Genghis Khan 元太祖 [1162 - 18 Aug 1227]
Portrait of Genghis Khan. Painted in the Qing dynasty. Ink and color on silk.
From Online Collection ➚ of Brooklyn Museum ➚, 2005, available under a Creative Commons license ➚.
Genghiz or Genghis Khan had a vision that propelled him to seek to bring all of humanity under one unified kingdom. At the time, the nomadic people of Mongolia were divided into many tribes with strong family loyalties. Genghiz's first great achievement was to unify the Mongols under himself as the one great Khan (or ruler) in 1206. Genghiz lived through hard times as a boy, after his father was murdered the family had to subsist on wild plants and the occasional mouse. For a while he is believed to have served as a mercernary in a Chinese army. Soon enough, under his leadership, the massed horde of Mongol warriors on horseback became an unstoppable force wherever they went. After five years he began an invasion of northern China with an army of 200,000. Northern China at this time was under the control of the Jin dynasty and the Western Xia kingdom. China's Great Wall had not been maintained and it proved little obstacle to his advance. The 150,000 strong Chinese army and formidable city wall defenses could not repulse his attacks for long. Two armies attacked and besieged Beijing (at that time called Zhongdu) in 1214-15 and the city was systematically looted and burnt to the ground.
His tactic for conquest was simple: ‘surrender or die’. If a city held out against him, then all the inhabitants were put to the sword. In some conquered kingdoms (such as the Western Xia) it is estimated that 98% of the population were killed. The Southern Song dynasty based at Hangzhou felt themselves safe beyond the natural defenses of mountains and rivers. Although invincible on open plains the Mongol horsemen could not so easily launch attacks over the steep mountains and the wide rivers of central and southern China. The defeat of their foes, the Jurchen (Jin), in northern China did not seem necessarily a bad thing to the Song people. Indeed the Mongol invasion could have given opportunity for the Song to retake some land in the north.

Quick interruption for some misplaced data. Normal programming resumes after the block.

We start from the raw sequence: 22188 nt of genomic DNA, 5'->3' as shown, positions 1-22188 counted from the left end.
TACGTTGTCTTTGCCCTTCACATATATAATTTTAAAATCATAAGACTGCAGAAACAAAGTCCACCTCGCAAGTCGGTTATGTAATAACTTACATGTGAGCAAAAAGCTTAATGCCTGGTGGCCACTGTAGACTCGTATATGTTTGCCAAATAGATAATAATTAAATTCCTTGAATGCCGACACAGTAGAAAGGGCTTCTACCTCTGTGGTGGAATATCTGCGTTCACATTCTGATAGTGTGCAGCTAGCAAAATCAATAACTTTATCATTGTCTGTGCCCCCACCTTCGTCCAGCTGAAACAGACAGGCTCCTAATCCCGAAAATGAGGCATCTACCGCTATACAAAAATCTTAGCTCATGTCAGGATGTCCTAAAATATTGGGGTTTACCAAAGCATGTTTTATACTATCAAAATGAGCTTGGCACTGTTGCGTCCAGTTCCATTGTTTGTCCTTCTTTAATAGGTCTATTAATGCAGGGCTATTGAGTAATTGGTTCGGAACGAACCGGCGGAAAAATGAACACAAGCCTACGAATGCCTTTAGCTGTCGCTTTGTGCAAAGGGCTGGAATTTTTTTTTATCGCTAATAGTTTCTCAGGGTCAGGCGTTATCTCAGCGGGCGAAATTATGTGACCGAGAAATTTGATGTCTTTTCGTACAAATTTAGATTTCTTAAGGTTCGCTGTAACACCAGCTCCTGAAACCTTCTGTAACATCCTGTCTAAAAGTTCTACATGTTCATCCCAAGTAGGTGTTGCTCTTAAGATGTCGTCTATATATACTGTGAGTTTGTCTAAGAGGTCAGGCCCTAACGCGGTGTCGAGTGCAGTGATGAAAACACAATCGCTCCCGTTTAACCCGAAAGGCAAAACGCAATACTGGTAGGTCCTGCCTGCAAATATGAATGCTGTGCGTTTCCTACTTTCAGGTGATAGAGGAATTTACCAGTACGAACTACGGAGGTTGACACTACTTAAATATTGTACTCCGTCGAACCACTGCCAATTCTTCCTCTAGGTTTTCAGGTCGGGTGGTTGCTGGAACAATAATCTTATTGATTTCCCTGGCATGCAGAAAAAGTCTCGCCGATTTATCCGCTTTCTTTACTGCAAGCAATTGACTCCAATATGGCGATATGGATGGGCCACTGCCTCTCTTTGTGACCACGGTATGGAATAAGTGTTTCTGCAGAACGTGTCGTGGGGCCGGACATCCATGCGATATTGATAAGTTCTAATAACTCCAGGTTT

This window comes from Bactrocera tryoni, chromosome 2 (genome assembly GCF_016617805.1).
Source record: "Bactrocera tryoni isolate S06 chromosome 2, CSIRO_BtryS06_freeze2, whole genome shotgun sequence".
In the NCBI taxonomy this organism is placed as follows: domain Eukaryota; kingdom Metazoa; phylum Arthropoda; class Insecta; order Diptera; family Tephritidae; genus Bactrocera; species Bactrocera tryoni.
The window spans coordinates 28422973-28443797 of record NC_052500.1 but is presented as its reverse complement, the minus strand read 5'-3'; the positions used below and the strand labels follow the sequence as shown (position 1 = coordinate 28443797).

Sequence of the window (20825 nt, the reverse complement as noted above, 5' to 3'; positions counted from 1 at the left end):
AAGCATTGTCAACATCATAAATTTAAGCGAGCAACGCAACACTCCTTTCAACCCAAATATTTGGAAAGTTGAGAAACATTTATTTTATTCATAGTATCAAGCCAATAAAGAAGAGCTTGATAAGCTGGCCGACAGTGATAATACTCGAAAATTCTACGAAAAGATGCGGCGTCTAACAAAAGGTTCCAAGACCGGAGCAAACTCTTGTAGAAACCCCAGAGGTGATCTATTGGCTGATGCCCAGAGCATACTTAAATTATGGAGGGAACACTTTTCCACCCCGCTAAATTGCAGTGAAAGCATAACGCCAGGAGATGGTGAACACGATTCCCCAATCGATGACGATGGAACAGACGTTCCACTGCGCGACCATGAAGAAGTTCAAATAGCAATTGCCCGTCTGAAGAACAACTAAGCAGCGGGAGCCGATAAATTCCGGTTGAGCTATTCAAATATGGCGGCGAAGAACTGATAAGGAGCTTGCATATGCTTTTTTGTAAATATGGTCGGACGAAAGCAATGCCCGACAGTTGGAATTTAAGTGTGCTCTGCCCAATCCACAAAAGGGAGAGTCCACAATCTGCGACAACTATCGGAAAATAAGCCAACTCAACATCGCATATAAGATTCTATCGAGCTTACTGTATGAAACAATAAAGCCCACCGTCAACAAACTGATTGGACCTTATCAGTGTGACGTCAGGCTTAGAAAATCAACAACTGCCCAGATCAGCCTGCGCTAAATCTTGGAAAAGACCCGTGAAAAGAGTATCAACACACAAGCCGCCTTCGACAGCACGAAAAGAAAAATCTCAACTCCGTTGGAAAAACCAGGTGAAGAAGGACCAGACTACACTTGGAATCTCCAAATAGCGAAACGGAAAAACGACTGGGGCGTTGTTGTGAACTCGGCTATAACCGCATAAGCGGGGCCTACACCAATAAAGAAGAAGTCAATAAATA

Meanwhile Genghiz's attention looked west to the Muslim kingdoms of Central Asia, which he then conquered. His vast empire stretched from Eastern Europe over most of Russia; Middle East and India. He could certainly claim that he ruled over most of the known world. Genghiz's death in 1227 while conquering the Western Xia kingdom (which covered present day Gansu and Shaanxi) gave the Southern Song a lengthy reprieve. Even Genghiz's death was bathed in blood, to keep his death a secret, during the long journey back to the Mongol capital of Karakorum anyone unfortunate enough to just see the funeral cortege was put to death. His son and then grandson relaxed the harshest of Genghiz's laws; so when Kaifeng fell in 1233 the lives of the millions of inhabitants were spared. In 1279 Kublai Khan, his grandson, conquered the Southern Empire and unified China. A lesson taken from these events was that a divided China could not effectively defend itself, the integrity of the nation's heartlands has been maintained from the Ming dynasty to the present day.